There are other issues with the film that can’t be entirely blamed on contemporary censorship decisions.  Much as I love Peter Sellers, his Clare Quilty and the various personas he adopts do not fit the film in the least, especially with the eventual reveal of how he fits into the narrative.  Whilst Kubrick’s decision to play the film’s tone as one of an ultra-dark comedy does lead to some inspired sequences and laugh lines, most especially the comedy serial-reminiscent bit where Humbert and a hotel employee are trying to assemble a cot five feet from a sleeping Dolores, those end up being outnumbered by lines and characters which just annoy or don’t seem to land on a proper punchline (many of Quilty’s personas being key culprits here).  Kubrick moving the murder to the narrative’s beginning rather than its climax was a smart call, it makes for a hooky opening, but he fails to find a remedy for his assertion that the book sags once Humbert and Dolores get together, with the last 40 or so minutes of the movie hopping disjointedly about the place and really dragging.  Lolita isn’t a total blowout – James Mason is great, the camerawork and cinematography by Oswald Morris are sublime, and when the film does nail a joke it really nails the joke – but I think this is something which just might work better on page than it did on film.  Hope to find out at some point.


Atlantic Rim (Saturday 23rd)

Dir: Jared Cohn

Year: 2013

First-time viewing

As you can likely tell by the fact that I actually briefly wrote up Mac & Me in one of these back in November when the season dropped, progress through the latest Mystery Science Theater 3000 has been uncommonly slow on my end.  Blame it on them dropping the batch just before I had to get all obsessed with Listmas Season, then the fact that these past two months have been kind of wild for me, and then the fact that I just need to be in the right mood to watch MST3K anyway.  Maybe this doesn’t appeal to Netflix’s metrics and algorithms, and y’all are more than welcome to blame me should the revival end up cancelled if it turns out I am not alone in my selective viewing habits for this show, but I’d rather take my time and fully appreciate there being new MST3K in my life than rush it and forget everything within a week.  I am still giggling at “PRETTY NICE” three months on, so what does that tell you?

Also, hey, finally watched an Asylum movie!  Some might consider it cheating putting the riffed version on here and saying “WATCHED!” instead of seeking out the movie for viewing on its own merits, but I cannot envision sitting through this without Jonah and the Bots.  Even with them, this is borderline-unwatchable.  The leads are pricks, describing the pacing as leaden would be giving it too much credit, the dialogue is meat-headed, the cinematography is claustrophobically upsetting, the structure is nakedly cyclical, talking in circles for ages in a desperate attempt to pad things out to 80 minutes in order to justify charging full price, everybody looks bored out of their motherfucking minds, and it’s all so utterly hateful and contemptuous.  I despise everything about it, and I especially despise each and every single character, and I ESPECIALLY despise that Captain who is suicidally devoted to nuking everything for absolutely no reason even though I should really be rooting for him since the film would end much quicker if he won.  Thank heavens for Jonah and the Bots because there’s a very good chance I would’ve tapped out by the halfway mark otherwise, for only the third time in my (self-professed) professional history.  Get on the horn and tell the Army, the Navy, Delta Force, Green Berets, Marines, and Maritime Police that this film FUCKING SUCKS!  Then when you’ve gotten everyone, get back on the horn and get me everyone else.  BUH-BOOM!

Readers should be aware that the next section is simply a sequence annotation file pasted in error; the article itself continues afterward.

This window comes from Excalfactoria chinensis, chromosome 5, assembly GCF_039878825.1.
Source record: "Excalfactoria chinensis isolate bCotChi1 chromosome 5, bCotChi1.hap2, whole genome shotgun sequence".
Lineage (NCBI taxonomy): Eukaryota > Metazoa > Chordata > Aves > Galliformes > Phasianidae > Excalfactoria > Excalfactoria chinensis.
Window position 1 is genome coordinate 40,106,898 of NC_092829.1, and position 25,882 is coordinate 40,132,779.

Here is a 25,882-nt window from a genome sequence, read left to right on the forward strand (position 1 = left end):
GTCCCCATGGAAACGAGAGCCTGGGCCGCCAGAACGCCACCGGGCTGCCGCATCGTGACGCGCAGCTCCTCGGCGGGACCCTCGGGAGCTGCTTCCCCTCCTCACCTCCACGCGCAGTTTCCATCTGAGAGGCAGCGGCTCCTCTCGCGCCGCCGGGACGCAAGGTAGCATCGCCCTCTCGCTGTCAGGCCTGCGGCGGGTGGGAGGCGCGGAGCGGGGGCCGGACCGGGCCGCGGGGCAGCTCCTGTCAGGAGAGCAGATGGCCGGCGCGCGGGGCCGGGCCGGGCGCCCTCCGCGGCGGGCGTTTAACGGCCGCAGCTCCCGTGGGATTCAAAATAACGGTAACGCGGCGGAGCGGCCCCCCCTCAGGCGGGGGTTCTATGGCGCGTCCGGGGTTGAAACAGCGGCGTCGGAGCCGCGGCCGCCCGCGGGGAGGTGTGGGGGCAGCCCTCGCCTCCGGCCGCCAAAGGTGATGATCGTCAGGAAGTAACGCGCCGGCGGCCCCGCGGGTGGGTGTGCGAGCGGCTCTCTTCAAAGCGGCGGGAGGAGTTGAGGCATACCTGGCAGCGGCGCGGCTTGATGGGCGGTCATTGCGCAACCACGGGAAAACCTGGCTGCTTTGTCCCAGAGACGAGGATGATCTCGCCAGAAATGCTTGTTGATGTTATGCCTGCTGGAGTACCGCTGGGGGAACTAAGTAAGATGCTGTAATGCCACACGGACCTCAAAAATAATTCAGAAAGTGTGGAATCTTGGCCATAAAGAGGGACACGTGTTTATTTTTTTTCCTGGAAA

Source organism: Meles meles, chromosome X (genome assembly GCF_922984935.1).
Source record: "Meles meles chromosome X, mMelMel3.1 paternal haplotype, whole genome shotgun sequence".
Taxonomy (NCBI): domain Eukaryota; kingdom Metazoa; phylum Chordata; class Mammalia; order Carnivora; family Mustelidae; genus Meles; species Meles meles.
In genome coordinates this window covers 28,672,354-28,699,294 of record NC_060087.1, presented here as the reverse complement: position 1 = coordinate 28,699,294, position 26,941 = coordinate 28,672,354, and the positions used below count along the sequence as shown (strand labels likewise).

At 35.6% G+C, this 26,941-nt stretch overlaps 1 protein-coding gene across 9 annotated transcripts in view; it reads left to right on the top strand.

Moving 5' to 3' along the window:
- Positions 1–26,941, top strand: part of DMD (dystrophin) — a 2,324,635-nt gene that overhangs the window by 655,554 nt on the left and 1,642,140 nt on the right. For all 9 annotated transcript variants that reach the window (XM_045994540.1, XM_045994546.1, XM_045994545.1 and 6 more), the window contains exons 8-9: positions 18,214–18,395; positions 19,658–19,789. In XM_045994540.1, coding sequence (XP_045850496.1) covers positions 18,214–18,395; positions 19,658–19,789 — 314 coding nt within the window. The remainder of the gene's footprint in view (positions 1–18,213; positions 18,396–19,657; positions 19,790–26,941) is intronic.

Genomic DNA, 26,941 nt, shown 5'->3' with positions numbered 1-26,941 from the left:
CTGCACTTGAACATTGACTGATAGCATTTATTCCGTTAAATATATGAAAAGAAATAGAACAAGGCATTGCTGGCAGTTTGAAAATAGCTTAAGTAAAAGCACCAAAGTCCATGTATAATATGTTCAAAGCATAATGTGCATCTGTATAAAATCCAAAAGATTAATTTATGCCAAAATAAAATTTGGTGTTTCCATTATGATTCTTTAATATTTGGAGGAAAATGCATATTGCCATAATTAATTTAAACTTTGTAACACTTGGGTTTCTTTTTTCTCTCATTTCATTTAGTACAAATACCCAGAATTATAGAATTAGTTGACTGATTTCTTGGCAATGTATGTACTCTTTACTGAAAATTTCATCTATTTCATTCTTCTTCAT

Alita: Battle Angel (Monday 25th)

Dir: Robert Rodriguez

Year: 2019

First-time viewing

Let’s start with the good, since this is one of those films where enough things go right that I’m ultimately more frustrated about the whole not working.  This is easily Robert Rodriguez’s best film in a decade, maybe even longer than that if Machete did nothing for you, mainly by virtue of it being a proper film that’s supposed to make money rather than a self-indulgent fever-dream made for his friends and nobody else.  Shooting on proper sets again with an actual budget breathes renewed life into his filmmaking.  For all of Alita’s flaws, it’s directed out of the wazoo, with outstanding visual & production designs and actions sequences that at their very best (such as with the MotorBall finale) set a high bar for the rest of the year’s films to clear.  The CGI is astonishing, WETA Digital going even further beyond their still-unmatched work on the rebooted Planet of the Apes trilogy in melding human faces to grotesque digital constructs in ways which manage to deliberately toe the line between the tangible and the uncanny – Alita herself is fantastic but, for me, the real effects star is Ed Skrein’s Zapan for just how often I forgot he’s a fusion of mocap and CGI rather than a wholly CG construct.